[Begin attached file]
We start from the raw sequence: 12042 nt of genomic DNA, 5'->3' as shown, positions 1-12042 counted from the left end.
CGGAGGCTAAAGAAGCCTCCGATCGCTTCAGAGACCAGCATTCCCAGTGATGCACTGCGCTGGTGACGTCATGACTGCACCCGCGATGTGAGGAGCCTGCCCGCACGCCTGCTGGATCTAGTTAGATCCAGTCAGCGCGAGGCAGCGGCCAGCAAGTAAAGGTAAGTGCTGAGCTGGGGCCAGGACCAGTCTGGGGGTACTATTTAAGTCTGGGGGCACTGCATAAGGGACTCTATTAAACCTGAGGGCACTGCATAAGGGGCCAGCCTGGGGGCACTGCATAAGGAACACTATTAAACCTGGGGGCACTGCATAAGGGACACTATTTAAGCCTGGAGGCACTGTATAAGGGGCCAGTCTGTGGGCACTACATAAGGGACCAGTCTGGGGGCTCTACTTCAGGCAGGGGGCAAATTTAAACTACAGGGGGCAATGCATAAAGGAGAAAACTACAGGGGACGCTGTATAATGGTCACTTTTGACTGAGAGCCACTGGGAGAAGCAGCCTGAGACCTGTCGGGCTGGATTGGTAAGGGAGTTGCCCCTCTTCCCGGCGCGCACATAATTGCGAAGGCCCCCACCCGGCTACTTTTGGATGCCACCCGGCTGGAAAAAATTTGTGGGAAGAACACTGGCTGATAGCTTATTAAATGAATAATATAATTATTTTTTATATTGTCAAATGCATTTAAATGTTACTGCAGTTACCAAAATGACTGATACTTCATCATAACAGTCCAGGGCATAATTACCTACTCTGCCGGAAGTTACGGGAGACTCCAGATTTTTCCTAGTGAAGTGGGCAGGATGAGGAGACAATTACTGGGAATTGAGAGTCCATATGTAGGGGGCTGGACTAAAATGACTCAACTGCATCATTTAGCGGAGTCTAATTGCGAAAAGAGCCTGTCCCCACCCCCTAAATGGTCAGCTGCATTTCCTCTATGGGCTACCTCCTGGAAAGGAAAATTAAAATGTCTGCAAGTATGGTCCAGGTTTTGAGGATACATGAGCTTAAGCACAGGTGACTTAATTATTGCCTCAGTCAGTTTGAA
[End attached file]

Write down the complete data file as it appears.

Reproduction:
We start from the raw sequence: 12042 nt of genomic DNA, 5'->3' as shown, positions 1-12042 counted from the left end.
CGGAGGCTAAAGAAGCCTCCGATCGCTTCAGAGACCAGCATTCCCAGTGATGCACTGCGCTGGTGACGTCATGACTGCACCCGCGATGTGAGGAGCCTGCCCGCACGCCTGCTGGATCTAGTTAGATCCAGTCAGCGCGAGGCAGCGGCCAGCAAGTAAAGGTAAGTGCTGAGCTGGGGCCAGGACCAGTCTGGGGGTACTATTTAAGTCTGGGGGCACTGCATAAGGGACTCTATTAAACCTGAGGGCACTGCATAAGGGGCCAGCCTGGGGGCACTGCATAAGGAACACTATTAAACCTGGGGGCACTGCATAAGGGACACTATTTAAGCCTGGAGGCACTGTATAAGGGGCCAGTCTGTGGGCACTACATAAGGGACCAGTCTGGGGGCTCTACTTCAGGCAGGGGGCAAATTTAAACTACAGGGGGCAATGCATAAAGGAGAAAACTACAGGGGACGCTGTATAATGGTCACTTTTGACTGAGAGCCACTGGGAGAAGCAGCCTGAGACCTGTCGGGCTGGATTGGTAAGGGAGTTGCCCCTCTTCCCGGCGCGCACATAATTGCGAAGGCCCCCACCCGGCTACTTTTGGATGCCACCCGGCTGGAAAAAATTTGTGGGAAGAACACTGGCTGATAGCTTATTAAATGAATAATATAATTATTTTTTATATTGTCAAATGCATTTAAATGTTACTGCAGTTACCAAAATGACTGATACTTCATCATAACAGTCCAGGGCATAATTACCTACTCTGCCGGAAGTTACGGGAGACTCCAGATTTTTCCTAGTGAAGTGGGCAGGATGAGGAGACAATTACTGGGAATTGAGAGTCCATATGTAGGGGGCTGGACTAAAATGACTCAACTGCATCATTTAGCGGAGTCTAATTGCGAAAAGAGCCTGTCCCCACCCCCTAAATGGTCAGCTGCATTTCCTCTATGGGCTACCTCCTGGAAAGGAAAATTAAAATGTCTGCAAGTATGGTCCAGGTTTTGAGGATACATGAGCTTAAGCACAGGTGACTTAATTATTGCCTCAGTCAGTTTGAA